Coal Age

JUL-AUG 2018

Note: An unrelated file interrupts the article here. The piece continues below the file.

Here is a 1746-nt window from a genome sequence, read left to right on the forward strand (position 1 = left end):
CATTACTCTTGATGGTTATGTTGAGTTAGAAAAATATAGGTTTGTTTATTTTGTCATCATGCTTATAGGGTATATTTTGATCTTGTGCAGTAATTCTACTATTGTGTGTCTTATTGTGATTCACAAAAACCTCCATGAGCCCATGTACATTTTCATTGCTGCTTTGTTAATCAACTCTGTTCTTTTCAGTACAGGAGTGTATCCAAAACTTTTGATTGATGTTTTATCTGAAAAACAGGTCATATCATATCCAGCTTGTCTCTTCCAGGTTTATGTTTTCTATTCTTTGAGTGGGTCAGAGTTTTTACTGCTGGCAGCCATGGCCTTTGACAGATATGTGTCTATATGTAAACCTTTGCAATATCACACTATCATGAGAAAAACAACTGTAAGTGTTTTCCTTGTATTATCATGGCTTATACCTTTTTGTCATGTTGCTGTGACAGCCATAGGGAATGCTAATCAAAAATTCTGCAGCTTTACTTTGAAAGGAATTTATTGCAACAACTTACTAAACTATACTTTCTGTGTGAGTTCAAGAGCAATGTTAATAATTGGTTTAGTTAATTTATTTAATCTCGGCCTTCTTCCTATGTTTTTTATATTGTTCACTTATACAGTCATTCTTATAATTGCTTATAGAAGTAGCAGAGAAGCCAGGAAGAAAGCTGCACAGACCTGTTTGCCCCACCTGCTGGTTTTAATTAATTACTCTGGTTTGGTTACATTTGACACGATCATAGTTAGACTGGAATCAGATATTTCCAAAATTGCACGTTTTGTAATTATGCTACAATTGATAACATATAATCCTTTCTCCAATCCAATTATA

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July/August 2018 11 news continued an "efficient and well-controlled coal unit" that "effectively shields DEK customers from the negative impacts of high gas prices." It added that favorably low natural gas prices coupled with low coal prices and a lack of legislative action to reduce carbon dioxide emissions "would create an environment in which East Bend 2 would continue to operate profitably throughout the planning period." Until the latest IRP, a 20-year planning document, was sub- mitted in late June, there had been speculation about whether DEK would keep running East Bend for the long haul or, like so many other utilities in the region, set a date over the next few years for the plant's retirement. As coal plants go, East Bend is roughly middle-aged. It was built near Rabbit Hash, Kentucky, in 1981, making it 37 years old. DEK spokesman Lee Freedman reaffirmed information in the IRP, saying East Bend is "going to go for the long haul." That is music to the ears of embattled steam coal producers in the region that are competing in a smaller market as coal plants are shuttered. Earlier this year, Duke disclosed it is purchasing 850,000 tons of high-sulfur Illinois Basin (ILB) barge coal in 2018 for East Bend from Tulsa, Oklahoma-based Alliance Resource Partners, one of the largest coal producers in the ILB. DEK and Dayton Power & Light Co., a subsidiary of AES Corp., jointly owned East Bend before Duke purchased the portion of the plant it did not already control from DP&L for $12.4 million in 2014. East Bend's sulfur dioxide scrubber was upgraded in 2005. EPA Approves First State Coal Ash Permit The U.S. Environmental Protection Agency (EPA) approved Okla- homa's application to operate a permit program for disposing of coal combustion residuals, or coal ash, in landfills and surface impoundments. This approval makes Oklahoma the first state in the nation to run a federally approved coal-ash permit program. "This historic announcement places oversight of coal ash disposal into the hands of those who are best positioned to over- see coal ash management: the officials who have intimate know- ledge of the facilities and the environment in their state," said Scott Pruitt EPA Administrator at the time of the announcement. "Oklahoma is leading the way for other states to establish state coal-ash permit programs, and EPA stands ready to work with each and every state to improve coal ash management." Oklahoma Department of Environmental Quality Executive Director Scott Thompson said the department incorporated the federal rule into its state permitting-rules program more than a year ago. "We have the knowledge and expertise to consider unique and varied local concerns, which will ensure that the program continues to be successful and protective of human health and the environment," Thompson said. Prior to the decision, electric utilities in Oklahoma were re- quired to directly implement the requirements of EPA's 2015 coal ash rule without the technical assistance or oversight provided under a permit program. The Oklahoma Department of Environ- mental Quality (ODEQ) can now process permit applications and enforce permit violations for existing coal ash units and any fu- ture units in Oklahoma based on state law requirements rather than EPA's federal rule, except for those located in Indian Country. "Today's action provides much-needed regulatory certain- ty to facilities in Oklahoma," the EPA said in a statement. "After working closely with the state, EPA determined that the permit program submitted by ODEQ will be as protective as the federal regulatory program that it is replacing." In addition to approving Oklahoma's application, the EPA has received an initial application from the state of Georgia to operate a state-run permit program for coal ash. NETL's Work to Enhance Turbine Components Offers Immediate Benefits With fossil fuels projected to remain the dominant source of en- ergy for decades to come, advanced combustion turbine tech- nology will play a critical role in capitalizing on the nation's vast domestic resources, and the National Energy Technology Lab (NETL) is working on ways to improve that technology. NETL said its work to improve advanced combustion tur- bines seeks to boost overall turbine efficiency, cut the cost of electricity, reduce pollutant emissions and enable more afford- able carbon capture options. NETL's turbine program focuses on developing advanced components for the next-generation of combustion turbines. By working to improve components, rather than complete turbines, the benefits are realized in a shorter time frame through industry partnerships, it said. The lab's advances in turbine research can be easily applied to existing and future product lines, leveraging existing equipment and products for component demonstration. Pushing components out to the current fleet during maintenance operations continually boosts efficiency for power customers, without delays for a complete market-ready product. NETL's efforts to improve advanced combustion turbines are focused on boosting efficiency beyond 65% for combined-cycle systems using natural gas, which equates to about 60% efficiency for combined-cycle systems using coal. Greater temperatures — around 3,100°F as air enters the turbine — are the key to achieving those efficiencies, the NETL said. However, higher heat introduces new challenges: material limitations, cooling measures, potential for gas leakage, rising manufacturing costs and increased emissions. NETL is working with a variety of external partners to im- prove turbine components by addressing these issues through research and development (R&D) of key technologies, including the following: • Ceramic matrix composite (CMC) components. Ceramic- based composite materials offer added strength and heat resistance amid the turbine's harsh temperatures. Turbine components made from these materials curb cooling re- quirements and increase efficiency, particularly for a com- bined-cycle system using coal syngas. • Heat transfer and material systems. Special alloys, advanced airfoil designs, novel cooling techniques and heat-protective coatings help to optimize performance of cooling features and turbine materials at extreme temperatures. • Advanced transition sections. Changes in the design of the transition area between the combustion chamber and the ro- tating turbine offer the opportunity to reduce cooling air and leakage, cut nitrogen oxide emissions at higher temperatures, limit aerodynamic losses, and shrink the size of the turbine.